Monday, April 12, 2010

More on eBooks

Thanks everyone for participating in my technology poll from last week. I chose a name from a hat, and the winner of a Little, Brown book of her choice is...

Annemarie O'Brien. Congrats! Please email me your mailing address and choice of book at bluerosegirls at gmail dot com.

Check out the comments in the original post for a fuller view, but to summarize very roughly, although there are still some people who edit with the traditional paper and pen/pencil, for the most part it seems that most people have transitioned to editing electronically in some way, although perhaps not exclusively.

Of course, the million dollar question these days in publishing is: What is an eBook worth? (Question #5 in my poll) How much are consumers willing to spend? The answers varied, of course, but the general consensus is that the eBook should cost less than the physical book.

I don't disagree. But there's a reason why publishers are fighting against Amazon's $9.99 price point--because the price difference with the hardcover format is too high, and they feel it devalues the product. People believe the eBook should be priced lower because you don't have the costs associated with printing the book. So if the price of an eBook should equal the cost of creating and selling the book (editorial, design, copyediting, sales, marketing, overhead, etc.) minus the unit cost of the actual physical properties of the book (the paper, the printing, binding, etc.), as well as the physical warehouse rent and transportation of shipping a physical book, plus some profit for the publisher, of course... well, I don't know exactly how much this would add up to, but I know that the difference of costs between producing an eBook versus a physical book is negligible. I'd estimate less than 10% of the total cost.

Honestly, as a consumer, I get it. I love low prices! Especially when there's no physical "product" to hold. I'm a book lover, and yet I very very rarely purchase hardcover books because of the price, unless it's a gift (or on my expense account). Instead, I wait for the paperback edition or go to the library. But what I don't expect is to be able to purchase a book at a paperback price right away. And if I don't want to wait, then I pay the hardcover price. I know the concept of delaying editions is pretty much off the table now because of consumer push back and other reasons (although a year ago was becoming the norm), but the practical part of me always thought this made sense.

There are reasons why people buy different formats not always related to price. They buy a hardcover book because they don't want to wait, they want something to keep on the shelf that's lasting, something that they can share, they want to purchase a gift. People purchase an eBook because they invested in an eReader, they travel and don't want to carry a lot of books, they like the convenience of downloading books, they like keeping their bookshelf virtual. Consumers buy paperbacks because they don't want the weight and heft of a hardcover book, they want something they can share, they're purchasing a gift, and yes, the price.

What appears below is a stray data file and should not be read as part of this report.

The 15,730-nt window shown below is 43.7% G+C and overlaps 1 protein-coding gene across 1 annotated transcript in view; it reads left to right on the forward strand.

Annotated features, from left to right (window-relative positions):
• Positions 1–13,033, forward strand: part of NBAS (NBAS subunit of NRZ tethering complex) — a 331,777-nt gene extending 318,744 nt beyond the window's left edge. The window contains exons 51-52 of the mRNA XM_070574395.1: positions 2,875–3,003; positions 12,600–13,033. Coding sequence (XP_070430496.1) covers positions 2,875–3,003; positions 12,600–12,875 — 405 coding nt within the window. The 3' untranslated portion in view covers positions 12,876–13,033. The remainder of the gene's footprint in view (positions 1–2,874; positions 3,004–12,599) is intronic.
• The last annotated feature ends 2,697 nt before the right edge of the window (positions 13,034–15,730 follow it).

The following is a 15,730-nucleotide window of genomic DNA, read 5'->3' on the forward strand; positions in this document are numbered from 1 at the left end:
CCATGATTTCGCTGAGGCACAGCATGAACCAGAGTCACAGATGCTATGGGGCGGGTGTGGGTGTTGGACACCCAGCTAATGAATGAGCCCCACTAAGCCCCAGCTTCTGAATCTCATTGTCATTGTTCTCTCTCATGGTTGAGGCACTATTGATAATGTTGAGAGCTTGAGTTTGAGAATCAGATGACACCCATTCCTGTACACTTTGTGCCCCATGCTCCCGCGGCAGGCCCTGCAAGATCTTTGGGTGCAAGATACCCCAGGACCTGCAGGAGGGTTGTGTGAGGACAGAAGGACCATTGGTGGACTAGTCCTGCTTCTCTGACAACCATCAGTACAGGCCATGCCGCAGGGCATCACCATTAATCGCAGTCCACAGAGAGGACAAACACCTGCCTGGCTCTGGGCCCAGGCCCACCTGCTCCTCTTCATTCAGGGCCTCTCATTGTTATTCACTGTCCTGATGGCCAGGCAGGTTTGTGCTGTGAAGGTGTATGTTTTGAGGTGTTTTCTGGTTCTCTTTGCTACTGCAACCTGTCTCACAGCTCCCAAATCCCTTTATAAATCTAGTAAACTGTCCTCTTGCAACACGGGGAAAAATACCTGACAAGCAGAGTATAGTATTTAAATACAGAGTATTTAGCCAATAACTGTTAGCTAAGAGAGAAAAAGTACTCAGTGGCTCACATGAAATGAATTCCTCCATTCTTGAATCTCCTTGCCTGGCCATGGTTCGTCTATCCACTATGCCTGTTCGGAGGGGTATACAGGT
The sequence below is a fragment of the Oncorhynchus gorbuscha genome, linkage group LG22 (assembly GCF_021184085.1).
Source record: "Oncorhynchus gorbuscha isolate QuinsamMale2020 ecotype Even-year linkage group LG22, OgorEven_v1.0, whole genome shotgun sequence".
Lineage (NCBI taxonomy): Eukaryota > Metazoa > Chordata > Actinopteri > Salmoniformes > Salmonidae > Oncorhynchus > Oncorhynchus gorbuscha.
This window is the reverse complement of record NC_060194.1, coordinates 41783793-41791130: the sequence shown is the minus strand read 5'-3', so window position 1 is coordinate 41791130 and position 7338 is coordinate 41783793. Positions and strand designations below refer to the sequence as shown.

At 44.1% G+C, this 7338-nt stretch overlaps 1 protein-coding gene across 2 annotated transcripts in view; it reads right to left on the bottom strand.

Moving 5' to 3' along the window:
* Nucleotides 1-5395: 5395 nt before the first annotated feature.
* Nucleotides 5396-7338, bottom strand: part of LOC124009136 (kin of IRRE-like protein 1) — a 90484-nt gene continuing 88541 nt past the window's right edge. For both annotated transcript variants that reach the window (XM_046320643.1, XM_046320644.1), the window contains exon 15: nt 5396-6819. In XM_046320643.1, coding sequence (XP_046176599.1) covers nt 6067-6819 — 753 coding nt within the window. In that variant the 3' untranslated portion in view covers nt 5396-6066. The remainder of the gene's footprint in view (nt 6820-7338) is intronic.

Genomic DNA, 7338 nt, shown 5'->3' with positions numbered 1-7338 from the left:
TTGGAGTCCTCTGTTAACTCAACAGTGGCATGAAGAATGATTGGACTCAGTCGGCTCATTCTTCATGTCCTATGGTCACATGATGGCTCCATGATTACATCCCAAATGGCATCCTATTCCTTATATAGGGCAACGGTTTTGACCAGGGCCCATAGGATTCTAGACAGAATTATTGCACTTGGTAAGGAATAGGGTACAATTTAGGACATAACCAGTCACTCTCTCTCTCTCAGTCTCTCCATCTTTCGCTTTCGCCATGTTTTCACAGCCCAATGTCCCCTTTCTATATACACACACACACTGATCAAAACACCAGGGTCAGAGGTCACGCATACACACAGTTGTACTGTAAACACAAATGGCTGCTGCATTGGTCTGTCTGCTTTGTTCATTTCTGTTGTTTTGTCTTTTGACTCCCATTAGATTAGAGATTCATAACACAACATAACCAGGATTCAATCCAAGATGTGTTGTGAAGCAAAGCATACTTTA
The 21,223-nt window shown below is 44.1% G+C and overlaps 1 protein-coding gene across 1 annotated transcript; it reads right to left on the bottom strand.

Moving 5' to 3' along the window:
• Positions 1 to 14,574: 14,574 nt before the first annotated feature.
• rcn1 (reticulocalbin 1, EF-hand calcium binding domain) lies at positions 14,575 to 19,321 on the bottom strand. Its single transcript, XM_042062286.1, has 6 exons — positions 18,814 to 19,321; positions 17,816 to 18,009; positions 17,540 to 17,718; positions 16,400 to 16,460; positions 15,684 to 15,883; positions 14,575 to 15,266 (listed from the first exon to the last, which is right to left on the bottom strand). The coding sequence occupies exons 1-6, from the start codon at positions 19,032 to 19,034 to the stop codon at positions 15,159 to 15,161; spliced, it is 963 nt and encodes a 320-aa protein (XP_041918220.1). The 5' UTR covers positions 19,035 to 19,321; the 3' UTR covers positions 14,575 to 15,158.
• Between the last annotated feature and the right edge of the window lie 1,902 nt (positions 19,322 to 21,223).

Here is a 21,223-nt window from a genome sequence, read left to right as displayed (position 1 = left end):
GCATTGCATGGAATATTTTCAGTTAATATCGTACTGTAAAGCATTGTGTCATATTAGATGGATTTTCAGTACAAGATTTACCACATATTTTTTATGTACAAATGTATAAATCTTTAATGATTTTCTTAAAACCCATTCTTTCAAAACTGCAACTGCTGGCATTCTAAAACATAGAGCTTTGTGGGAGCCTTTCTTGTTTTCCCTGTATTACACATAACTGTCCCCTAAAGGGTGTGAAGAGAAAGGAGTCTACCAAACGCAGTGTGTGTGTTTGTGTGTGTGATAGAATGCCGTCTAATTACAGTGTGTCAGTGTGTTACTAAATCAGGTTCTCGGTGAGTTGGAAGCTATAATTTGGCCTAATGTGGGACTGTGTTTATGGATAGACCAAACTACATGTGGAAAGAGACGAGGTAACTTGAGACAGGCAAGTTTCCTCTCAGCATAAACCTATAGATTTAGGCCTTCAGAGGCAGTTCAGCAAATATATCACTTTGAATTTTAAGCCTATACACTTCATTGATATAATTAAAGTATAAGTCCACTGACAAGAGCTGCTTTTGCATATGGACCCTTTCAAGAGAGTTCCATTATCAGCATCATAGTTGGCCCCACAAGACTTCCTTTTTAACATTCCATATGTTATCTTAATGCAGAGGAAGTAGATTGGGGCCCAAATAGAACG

It's too early to tell if eBook sales cannibalize hardcover sales--I think to a certain extent these sales are in addition to hardcover sales, because the people buying the eBooks are not the same people who would purchase the hardcover edition. If there are many others like commenter saramoohead...:

5) SUCH a tough question. I admit that I'm keep on the Amazon $10 ($9.99). I know there are a lot of issues surrounding that but as a customer, I don't want to pay more than $10. I'd buy lots more books if they were only $10. I barely ever buy in hardcover (and I'm a hardcore book lover) because they are so expensive. I would never pay $27 for an e-book, ever.
...then the lower profits for eBooks may be equalized by increased sales.

Stephen Roxburgh of namelos has said that books are simply "word buckets"--and whether you're buying a physical book or buying an eBook, the crucial component that you're buying is the particular combination of words that the author has written, not the physical "bucket." That's where the true value lies. I tend to agree. The same goes to music--I never bought CDs for the physical object, I bought them for the content.

I could go on and on, and pretty much every discussion point in this debate has been raised in the very detailed and excellent comments. This is an ongoing discussion, and one that will take a long time to sort out. A lot of the decisions people are making today will shape the industry for years to come. I just hope that authors and publishers are able to survive in the digital age, ten, twenty, one-hundred years from now. These are scary, exciting, pivotal times in publishing!

1 comment:

Unknown said...

Thanks for such a helpful and informative post!